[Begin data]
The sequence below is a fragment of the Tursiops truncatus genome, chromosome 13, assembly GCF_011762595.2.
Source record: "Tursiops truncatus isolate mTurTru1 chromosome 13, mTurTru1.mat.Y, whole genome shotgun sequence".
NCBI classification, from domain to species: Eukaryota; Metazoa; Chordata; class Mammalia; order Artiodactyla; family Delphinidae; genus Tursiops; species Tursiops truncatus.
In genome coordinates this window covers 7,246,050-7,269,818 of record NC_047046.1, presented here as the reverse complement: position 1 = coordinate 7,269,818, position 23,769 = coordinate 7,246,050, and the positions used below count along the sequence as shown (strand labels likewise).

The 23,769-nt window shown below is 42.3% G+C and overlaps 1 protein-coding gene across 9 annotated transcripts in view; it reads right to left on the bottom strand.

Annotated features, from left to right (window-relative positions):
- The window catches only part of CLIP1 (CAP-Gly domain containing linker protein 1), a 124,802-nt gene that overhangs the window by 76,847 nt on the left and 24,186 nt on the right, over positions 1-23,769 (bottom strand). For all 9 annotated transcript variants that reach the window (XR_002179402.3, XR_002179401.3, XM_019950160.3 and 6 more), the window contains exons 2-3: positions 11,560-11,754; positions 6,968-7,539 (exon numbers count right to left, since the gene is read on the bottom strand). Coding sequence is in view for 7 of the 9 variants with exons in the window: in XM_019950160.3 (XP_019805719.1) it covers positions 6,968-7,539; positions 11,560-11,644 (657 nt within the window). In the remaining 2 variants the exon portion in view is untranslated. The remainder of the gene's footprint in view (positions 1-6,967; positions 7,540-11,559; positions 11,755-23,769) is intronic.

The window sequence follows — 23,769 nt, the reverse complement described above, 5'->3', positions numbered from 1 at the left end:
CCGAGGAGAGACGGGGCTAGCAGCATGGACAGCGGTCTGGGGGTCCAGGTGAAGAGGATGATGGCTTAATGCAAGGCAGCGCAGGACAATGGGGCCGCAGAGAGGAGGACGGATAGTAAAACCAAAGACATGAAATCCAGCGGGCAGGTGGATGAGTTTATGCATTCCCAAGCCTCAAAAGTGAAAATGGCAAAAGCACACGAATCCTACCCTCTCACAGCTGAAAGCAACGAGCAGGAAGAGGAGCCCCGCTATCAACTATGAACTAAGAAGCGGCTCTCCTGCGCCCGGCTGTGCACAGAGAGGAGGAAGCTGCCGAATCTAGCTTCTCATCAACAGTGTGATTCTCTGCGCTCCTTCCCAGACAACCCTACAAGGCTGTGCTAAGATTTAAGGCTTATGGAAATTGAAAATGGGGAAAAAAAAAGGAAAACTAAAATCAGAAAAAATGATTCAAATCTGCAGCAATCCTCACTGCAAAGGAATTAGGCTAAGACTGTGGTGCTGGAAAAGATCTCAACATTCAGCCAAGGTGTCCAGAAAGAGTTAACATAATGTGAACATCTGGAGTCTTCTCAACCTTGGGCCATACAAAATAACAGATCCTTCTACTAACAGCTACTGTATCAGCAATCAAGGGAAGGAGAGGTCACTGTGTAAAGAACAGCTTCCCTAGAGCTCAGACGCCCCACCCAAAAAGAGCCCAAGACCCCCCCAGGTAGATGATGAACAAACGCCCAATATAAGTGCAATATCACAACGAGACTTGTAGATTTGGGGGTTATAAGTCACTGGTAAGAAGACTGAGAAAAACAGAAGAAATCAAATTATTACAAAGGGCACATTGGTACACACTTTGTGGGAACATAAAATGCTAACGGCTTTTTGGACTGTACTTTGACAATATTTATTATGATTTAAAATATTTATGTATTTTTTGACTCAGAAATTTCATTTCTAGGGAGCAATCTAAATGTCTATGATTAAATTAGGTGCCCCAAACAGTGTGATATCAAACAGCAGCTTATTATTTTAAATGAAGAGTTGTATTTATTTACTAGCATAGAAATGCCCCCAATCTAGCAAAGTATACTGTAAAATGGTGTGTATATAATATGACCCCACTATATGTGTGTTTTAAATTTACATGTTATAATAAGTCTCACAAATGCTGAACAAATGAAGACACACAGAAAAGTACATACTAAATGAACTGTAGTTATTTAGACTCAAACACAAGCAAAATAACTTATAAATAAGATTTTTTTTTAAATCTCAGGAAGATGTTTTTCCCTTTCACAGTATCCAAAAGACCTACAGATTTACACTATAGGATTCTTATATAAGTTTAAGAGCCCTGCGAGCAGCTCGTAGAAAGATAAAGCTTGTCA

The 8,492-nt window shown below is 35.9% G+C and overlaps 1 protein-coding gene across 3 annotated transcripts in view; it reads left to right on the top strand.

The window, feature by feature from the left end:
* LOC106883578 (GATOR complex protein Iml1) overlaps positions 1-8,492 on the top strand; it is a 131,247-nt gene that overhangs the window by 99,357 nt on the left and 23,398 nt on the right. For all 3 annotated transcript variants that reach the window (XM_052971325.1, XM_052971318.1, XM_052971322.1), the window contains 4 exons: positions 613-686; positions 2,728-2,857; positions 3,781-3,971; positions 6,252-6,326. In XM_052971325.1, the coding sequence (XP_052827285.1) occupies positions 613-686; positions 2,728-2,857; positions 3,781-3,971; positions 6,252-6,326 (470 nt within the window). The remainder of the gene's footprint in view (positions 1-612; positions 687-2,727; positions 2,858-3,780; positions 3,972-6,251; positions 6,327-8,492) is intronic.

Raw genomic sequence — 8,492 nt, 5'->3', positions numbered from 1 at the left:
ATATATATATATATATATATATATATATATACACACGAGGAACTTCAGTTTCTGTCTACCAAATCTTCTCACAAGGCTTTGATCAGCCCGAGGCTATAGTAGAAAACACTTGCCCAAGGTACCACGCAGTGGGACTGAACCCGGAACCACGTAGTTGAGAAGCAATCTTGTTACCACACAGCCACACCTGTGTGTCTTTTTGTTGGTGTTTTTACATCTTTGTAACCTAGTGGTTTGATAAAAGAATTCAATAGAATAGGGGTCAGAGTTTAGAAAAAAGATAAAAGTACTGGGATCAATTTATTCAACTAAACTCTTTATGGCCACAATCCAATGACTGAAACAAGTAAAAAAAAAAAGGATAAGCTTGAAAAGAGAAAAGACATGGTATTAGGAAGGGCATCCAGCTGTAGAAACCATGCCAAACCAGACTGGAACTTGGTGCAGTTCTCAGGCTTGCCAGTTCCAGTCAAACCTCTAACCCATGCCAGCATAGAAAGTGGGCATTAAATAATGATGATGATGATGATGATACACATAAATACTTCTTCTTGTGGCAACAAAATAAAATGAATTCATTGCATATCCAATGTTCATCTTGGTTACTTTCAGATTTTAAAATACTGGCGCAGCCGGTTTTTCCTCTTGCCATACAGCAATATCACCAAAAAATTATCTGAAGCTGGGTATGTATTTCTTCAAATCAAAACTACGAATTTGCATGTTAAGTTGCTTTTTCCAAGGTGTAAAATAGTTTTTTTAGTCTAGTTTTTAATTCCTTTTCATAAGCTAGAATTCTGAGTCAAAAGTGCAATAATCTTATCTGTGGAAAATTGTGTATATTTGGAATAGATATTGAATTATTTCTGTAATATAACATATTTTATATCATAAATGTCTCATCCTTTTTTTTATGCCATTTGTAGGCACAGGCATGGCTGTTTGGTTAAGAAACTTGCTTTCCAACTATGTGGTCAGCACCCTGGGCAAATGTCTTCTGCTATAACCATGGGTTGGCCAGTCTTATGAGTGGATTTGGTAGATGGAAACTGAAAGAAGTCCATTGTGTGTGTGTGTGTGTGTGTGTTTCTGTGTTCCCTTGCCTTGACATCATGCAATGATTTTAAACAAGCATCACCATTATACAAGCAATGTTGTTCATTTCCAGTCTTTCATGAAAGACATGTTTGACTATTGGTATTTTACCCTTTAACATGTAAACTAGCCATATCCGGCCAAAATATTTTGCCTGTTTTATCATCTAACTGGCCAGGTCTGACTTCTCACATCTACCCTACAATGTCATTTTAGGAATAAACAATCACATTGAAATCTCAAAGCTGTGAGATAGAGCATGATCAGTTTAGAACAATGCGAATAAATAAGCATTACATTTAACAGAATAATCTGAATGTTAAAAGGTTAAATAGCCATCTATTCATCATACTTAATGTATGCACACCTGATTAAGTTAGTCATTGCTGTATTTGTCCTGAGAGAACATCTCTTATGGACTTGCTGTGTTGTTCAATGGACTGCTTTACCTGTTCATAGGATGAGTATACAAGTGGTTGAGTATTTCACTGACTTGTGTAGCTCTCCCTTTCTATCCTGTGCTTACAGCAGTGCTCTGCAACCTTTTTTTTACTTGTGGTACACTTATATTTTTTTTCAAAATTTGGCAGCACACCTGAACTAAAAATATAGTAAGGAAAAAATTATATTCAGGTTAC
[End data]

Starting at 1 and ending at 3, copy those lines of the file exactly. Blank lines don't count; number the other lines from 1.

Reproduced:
The sequence below is a fragment of the Tursiops truncatus genome, chromosome 13, assembly GCF_011762595.2.
Source record: "Tursiops truncatus isolate mTurTru1 chromosome 13, mTurTru1.mat.Y, whole genome shotgun sequence".
NCBI classification, from domain to species: Eukaryota; Metazoa; Chordata; class Mammalia; order Artiodactyla; family Delphinidae; genus Tursiops; species Tursiops truncatus.